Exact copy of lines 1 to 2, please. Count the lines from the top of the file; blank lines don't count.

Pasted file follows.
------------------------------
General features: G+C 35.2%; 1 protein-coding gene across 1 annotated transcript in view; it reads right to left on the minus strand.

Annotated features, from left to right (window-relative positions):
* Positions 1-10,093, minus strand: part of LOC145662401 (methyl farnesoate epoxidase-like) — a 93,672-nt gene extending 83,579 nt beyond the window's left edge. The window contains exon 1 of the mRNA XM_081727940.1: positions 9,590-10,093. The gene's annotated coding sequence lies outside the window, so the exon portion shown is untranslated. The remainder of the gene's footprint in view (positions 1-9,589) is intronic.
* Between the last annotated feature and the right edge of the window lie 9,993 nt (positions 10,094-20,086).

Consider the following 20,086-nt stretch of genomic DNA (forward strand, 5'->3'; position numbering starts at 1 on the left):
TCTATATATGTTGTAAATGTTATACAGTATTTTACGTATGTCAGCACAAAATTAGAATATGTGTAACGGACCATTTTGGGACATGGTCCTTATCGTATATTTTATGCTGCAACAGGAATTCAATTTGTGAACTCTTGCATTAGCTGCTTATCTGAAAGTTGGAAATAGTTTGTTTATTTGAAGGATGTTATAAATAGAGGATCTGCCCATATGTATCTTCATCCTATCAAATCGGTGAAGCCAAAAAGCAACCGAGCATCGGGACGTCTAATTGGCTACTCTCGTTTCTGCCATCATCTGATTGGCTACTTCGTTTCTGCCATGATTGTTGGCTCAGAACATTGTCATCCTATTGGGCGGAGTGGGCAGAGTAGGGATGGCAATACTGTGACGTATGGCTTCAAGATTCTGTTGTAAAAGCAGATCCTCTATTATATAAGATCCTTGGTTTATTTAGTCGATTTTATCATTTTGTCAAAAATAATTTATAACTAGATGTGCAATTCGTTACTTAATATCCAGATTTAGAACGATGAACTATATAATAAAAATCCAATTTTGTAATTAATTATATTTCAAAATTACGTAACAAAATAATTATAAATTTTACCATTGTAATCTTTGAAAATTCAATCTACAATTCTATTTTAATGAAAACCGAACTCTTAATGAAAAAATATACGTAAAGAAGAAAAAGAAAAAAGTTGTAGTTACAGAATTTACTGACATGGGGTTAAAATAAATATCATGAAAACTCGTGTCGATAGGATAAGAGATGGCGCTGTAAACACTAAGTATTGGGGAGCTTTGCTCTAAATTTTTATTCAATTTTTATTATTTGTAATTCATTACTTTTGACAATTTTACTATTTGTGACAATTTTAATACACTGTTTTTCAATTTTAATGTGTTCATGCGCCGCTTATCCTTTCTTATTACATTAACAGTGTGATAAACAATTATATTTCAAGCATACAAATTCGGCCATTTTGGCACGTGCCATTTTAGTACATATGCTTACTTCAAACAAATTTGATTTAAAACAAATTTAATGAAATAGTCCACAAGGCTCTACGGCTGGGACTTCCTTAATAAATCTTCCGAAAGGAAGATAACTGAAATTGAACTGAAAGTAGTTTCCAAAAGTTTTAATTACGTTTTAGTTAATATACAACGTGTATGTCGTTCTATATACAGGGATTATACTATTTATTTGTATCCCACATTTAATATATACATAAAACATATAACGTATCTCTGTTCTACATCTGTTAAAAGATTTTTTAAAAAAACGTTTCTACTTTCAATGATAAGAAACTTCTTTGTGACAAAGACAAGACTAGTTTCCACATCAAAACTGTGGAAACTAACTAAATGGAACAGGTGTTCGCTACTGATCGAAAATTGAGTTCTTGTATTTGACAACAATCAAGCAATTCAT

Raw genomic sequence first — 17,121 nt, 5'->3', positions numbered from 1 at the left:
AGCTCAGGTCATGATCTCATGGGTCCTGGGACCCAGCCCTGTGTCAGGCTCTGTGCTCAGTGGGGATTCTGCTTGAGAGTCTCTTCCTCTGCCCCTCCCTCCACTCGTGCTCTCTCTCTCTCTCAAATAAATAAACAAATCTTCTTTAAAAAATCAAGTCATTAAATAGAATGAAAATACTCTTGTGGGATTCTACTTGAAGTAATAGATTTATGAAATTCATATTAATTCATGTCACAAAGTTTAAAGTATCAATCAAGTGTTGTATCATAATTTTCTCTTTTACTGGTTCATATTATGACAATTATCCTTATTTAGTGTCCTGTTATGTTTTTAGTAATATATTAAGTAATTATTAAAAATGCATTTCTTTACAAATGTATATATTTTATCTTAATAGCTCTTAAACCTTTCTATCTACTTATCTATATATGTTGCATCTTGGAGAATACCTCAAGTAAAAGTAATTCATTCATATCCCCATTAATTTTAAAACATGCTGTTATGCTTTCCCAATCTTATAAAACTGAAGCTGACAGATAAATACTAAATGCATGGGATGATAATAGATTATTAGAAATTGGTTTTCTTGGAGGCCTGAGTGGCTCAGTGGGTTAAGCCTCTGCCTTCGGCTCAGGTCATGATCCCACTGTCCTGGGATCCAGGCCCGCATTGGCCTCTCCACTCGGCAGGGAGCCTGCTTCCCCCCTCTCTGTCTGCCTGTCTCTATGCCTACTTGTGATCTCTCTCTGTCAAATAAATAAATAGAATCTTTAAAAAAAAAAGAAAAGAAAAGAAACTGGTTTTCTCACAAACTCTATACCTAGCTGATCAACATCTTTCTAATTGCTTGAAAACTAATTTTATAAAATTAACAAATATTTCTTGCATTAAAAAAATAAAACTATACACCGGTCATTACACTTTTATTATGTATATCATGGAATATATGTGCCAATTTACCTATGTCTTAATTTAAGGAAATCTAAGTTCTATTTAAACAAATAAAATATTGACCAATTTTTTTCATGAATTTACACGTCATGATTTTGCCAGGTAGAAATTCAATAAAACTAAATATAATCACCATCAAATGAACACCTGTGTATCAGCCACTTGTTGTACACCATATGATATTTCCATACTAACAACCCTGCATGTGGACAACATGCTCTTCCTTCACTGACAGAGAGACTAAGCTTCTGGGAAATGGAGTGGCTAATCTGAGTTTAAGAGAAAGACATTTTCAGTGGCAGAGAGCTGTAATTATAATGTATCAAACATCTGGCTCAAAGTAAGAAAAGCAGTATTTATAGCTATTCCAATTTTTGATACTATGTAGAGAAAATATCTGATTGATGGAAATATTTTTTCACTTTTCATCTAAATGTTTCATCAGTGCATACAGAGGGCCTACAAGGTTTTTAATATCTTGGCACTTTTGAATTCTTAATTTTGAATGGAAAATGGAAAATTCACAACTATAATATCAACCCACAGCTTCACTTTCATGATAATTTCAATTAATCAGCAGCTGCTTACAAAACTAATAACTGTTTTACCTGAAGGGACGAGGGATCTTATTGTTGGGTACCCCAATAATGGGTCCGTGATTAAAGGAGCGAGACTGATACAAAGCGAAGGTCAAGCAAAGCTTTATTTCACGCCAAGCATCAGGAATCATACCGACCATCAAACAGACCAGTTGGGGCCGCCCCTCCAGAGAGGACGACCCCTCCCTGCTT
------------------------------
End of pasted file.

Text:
General features: G+C 35.2%; 1 protein-coding gene across 1 annotated transcript in view; it reads right to left on the minus strand.

Annotated features, from left to right (window-relative positions):